Consultation is an expert-driven model in which team members seek advice from someone with extensive knowledge of a particular subject (Bock, 2011; Zimmerman, 2011). It is important that the consultant does not dominate conversations but that the team works cooperatively towards a common goal (School Psychologist Files, 2022). For instance, an IEP team may seek consultation from a BCBA when a student starts to engage in a new challenging behavior. Although the BCBA would be the expert in assessment of and interventions for said challenging behaviors, input from other team members is still crucial to the development of a program (e.g., speech and language pathologist’s input on teaching strategies for a communication response suggested by the BCBA). Respect for each person and their assigned role in the group is another essential trait of effective consultation. Consultation allows each expert to complement each other to provide evidence-based, effective treatment to individuals requiring a multitude of services.
Interdisciplinary collaboration is a comprehensive and holistic approach to addressing a student’s needs (Boivin, 2015). Typically, this involves experts from different disciplines or skill areas coming together to discuss the needs of a student, and to engage in shared decision making to create a comprehensive plan that addresses the student’s specific needs. Unlike a pull-out or consultative model, interdisciplinary collaboration does not involve unilateral decision making, or “siloed” decision making, from any one team member. In order for interdisciplinary collaboration to be successful, there should be a foundational understanding of one another’s roles, as well as the scope and boundaries of each member’s skill set (Boivin, 2015). An understanding of the interplay or carryover effects from one setting or situation to another across disciplines should also be discussed during interdisciplinary collaboration. Finally, to be most successful, collaboration should span from admission to discharge, and be utilized across all facets of an individual’s educational plan.
Key Ingredients for Successful Collaboration
Ultimately, there is no one “right” way to collaborate for students with autism or other special needs. There are, however, a few key ingredients when determining when and how to collaborate with other disciplines for your student:
- Provide rationale for decision making (Boivin, 2015).
- Understand one another’s roles, as well as the scope and boundaries of each member’s skill set (Boivin, 2015).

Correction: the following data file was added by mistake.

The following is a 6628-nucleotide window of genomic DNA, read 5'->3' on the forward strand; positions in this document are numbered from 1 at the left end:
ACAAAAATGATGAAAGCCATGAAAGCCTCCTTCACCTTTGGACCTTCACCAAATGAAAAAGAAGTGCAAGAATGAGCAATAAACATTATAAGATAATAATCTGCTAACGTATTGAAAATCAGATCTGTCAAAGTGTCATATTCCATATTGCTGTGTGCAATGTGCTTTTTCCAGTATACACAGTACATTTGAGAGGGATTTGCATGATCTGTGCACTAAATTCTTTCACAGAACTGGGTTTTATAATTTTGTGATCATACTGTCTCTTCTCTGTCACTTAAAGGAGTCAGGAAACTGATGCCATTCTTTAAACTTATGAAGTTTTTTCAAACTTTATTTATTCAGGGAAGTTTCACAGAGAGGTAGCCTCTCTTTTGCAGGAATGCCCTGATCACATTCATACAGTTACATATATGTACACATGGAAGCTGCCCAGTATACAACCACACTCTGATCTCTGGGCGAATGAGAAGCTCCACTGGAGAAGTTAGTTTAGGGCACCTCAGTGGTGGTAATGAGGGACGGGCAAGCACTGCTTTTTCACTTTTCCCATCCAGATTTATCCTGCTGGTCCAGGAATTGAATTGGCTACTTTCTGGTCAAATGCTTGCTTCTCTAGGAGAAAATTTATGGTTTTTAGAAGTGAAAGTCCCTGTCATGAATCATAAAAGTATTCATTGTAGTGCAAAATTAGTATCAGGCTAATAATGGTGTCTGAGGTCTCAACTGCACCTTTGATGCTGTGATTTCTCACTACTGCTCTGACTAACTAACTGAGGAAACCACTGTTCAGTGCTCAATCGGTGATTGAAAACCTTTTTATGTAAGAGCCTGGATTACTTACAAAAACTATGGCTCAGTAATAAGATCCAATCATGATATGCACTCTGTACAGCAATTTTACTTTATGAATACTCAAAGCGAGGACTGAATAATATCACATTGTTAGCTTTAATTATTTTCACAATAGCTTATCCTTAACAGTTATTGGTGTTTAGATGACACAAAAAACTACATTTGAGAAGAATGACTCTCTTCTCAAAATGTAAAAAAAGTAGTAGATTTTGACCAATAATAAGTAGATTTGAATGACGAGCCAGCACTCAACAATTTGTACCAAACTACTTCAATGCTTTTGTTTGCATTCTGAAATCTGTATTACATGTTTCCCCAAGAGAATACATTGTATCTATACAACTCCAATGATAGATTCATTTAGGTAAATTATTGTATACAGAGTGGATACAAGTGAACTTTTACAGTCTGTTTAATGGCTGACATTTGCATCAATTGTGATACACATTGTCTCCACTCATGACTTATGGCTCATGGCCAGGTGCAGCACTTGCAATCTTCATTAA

- Be aware of decision making across disciplines and how treatments may interact across disciplines for an individual (Newhouse-Oisten, 2017).
- Consistently meet to evaluate assessments, treatment plans, student progress, and need for treatment plan changes for your student
Keri Bethune, PhD, BCBA-D, is the Director of Educational Services at Melmark Carolinas. Sharon Onda, MEd., BCBA, is the Co-Director of Educational Services at Melmark Pennsylvania. Silva Orchanian, Med, BCBA, LABA is the Senior Director of Day Services at Melmark New England. Erin Way, MS BCBA, is the Co-Director of Educational Services at Melmark Pennsylvania.
Boivin, N.E., Blevins, H., Norton, V., Pierce, C., Stone., A., Weiss, M.J., & Whelan, C. (2015). Characteristics of interdisciplinary practice. Southeast Education Network (Winter 2015/2016), 106-108.
Book, S.J., Michalak, N., & Brownlee, S. (2011). Collaboration and consultation: The first steps. In Simpson, C.G., & Bakken, J.P. (Eds), Collaboration: A multidisciplinary approach to educating student with disabilities (pp 3-15). Waco, Texas: Prufrock Press, Inc.
Mursky, C. (2011) Pull-out/Pull-in Methods. Wisconsin Department of Public Instruction.
Newhouse-Oisten, M.K., Peck, K.M., Conway, A.A., & Frieder, J.E. (2017). Ethical considerations for interdisciplinary collaboration with prescribing professionals. The Behavior Analysis in Practice, 10(2), 145-153.
School Psychologist Files. (2022). Consultation. https://schoolpsychologistfiles.com/consultation/
Zimmerman, H. (2011). Collaborative Consultation. Inclusion in the Secondary Classroom. Collaborative Consultation – Inclusion in the Secondary Classroom (google.com).